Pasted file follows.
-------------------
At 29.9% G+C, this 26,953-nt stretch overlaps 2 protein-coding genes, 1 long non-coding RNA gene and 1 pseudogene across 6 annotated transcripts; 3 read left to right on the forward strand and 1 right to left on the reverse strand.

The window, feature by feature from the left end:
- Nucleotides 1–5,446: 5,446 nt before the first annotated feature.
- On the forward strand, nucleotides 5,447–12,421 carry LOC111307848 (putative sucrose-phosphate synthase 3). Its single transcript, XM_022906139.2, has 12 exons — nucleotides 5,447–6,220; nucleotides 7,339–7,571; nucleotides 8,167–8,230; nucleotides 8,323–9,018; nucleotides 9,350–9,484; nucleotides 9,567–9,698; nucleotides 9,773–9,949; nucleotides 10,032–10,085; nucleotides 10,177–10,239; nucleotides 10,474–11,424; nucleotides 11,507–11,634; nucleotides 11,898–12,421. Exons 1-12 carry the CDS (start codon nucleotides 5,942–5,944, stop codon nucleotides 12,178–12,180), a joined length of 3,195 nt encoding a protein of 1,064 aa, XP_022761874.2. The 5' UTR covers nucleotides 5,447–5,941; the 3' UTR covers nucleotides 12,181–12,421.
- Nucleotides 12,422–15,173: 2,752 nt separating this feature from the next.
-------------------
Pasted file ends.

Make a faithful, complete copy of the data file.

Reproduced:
At 29.9% G+C, this 26,953-nt stretch overlaps 2 protein-coding genes, 1 long non-coding RNA gene and 1 pseudogene across 6 annotated transcripts; 3 read left to right on the forward strand and 1 right to left on the reverse strand.

The window, feature by feature from the left end:
- Nucleotides 1–5,446: 5,446 nt before the first annotated feature.
- On the forward strand, nucleotides 5,447–12,421 carry LOC111307848 (putative sucrose-phosphate synthase 3). Its single transcript, XM_022906139.2, has 12 exons — nucleotides 5,447–6,220; nucleotides 7,339–7,571; nucleotides 8,167–8,230; nucleotides 8,323–9,018; nucleotides 9,350–9,484; nucleotides 9,567–9,698; nucleotides 9,773–9,949; nucleotides 10,032–10,085; nucleotides 10,177–10,239; nucleotides 10,474–11,424; nucleotides 11,507–11,634; nucleotides 11,898–12,421. Exons 1-12 carry the CDS (start codon nucleotides 5,942–5,944, stop codon nucleotides 12,178–12,180), a joined length of 3,195 nt encoding a protein of 1,064 aa, XP_022761874.2. The 5' UTR covers nucleotides 5,447–5,941; the 3' UTR covers nucleotides 12,181–12,421.
- Nucleotides 12,422–15,173: 2,752 nt separating this feature from the next.